Undergraduate researcher Dan Fortunato has been working this semester on a project to use ideas from condensed matter physics to study how researchers collaborate. This is part of an interdisciplinary area of considerable contemporary interest, where researchers have used quantitative tools from graph theory to gain quantitative information about all kinds of social networks. While people working in the field are typically interested in extracting generalities about human or animal behavior, we wondered what the approach could tell us about Tufts itself.
Dan describes the networks he calculated thus: (download the full version as a PDF)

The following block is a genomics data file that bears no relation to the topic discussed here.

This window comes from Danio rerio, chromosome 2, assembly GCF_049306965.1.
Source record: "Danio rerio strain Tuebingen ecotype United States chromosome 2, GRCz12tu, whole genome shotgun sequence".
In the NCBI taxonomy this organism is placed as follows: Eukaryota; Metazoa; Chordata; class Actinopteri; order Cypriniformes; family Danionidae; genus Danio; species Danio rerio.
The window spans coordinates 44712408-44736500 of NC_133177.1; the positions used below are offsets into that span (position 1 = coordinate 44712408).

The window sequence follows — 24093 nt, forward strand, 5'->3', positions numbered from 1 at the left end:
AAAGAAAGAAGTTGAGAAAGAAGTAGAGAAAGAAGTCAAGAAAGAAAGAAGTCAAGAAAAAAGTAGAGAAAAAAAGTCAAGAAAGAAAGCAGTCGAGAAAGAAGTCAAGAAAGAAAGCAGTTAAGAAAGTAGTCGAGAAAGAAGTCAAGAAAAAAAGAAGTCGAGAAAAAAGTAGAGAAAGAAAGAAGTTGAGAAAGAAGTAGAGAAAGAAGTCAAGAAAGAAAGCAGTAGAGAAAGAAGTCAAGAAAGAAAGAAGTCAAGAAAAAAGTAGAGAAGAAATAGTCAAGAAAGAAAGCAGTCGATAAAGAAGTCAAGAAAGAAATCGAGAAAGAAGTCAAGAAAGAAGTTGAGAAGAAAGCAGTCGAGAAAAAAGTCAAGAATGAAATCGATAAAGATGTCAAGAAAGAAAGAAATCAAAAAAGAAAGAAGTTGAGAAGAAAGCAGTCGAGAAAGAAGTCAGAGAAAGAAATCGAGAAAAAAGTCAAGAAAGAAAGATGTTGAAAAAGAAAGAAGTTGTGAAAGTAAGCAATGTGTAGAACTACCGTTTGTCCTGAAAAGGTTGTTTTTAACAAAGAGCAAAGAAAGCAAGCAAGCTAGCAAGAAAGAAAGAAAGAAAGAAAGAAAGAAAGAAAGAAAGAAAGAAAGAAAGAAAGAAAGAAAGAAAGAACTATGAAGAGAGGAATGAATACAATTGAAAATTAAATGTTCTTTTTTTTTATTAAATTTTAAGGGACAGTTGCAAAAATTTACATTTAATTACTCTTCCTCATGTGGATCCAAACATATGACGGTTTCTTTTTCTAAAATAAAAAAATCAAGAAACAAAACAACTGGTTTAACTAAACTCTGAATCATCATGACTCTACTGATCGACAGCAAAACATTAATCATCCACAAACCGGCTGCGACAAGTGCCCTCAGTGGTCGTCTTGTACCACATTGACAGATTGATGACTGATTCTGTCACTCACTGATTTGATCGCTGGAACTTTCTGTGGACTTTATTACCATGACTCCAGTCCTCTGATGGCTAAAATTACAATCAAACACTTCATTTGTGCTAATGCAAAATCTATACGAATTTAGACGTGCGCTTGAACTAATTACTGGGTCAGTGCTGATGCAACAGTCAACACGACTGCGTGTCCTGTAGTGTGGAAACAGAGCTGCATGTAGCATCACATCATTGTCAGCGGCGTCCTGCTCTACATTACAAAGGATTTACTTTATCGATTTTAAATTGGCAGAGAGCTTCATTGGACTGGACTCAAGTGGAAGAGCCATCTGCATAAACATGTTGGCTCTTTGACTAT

“This is a graph visualization of the network of authors at Tufts. Nodes represent Tufts faculty, and connections are drawn between them if they have coauthored an academic paper together. Nodes are colored by department (with a legend supplied in the figure) and edge thickness is proportional to the number of papers coauthored between two people. Data was gathered from the PubMed database, which is why the Biomedical Engineering department is the best-represented department in the figure. The second page of the figure shows the graph sorted by department, so collaboration between departments is more apparent. One very prominent feature of the network is that many, many faculty members collaborate with David Kaplan (56 to be precise). Tufts is a very connected and tight-knit network, and as the graph demonstrates, collaboration is very prevalent in the Tufts community.”
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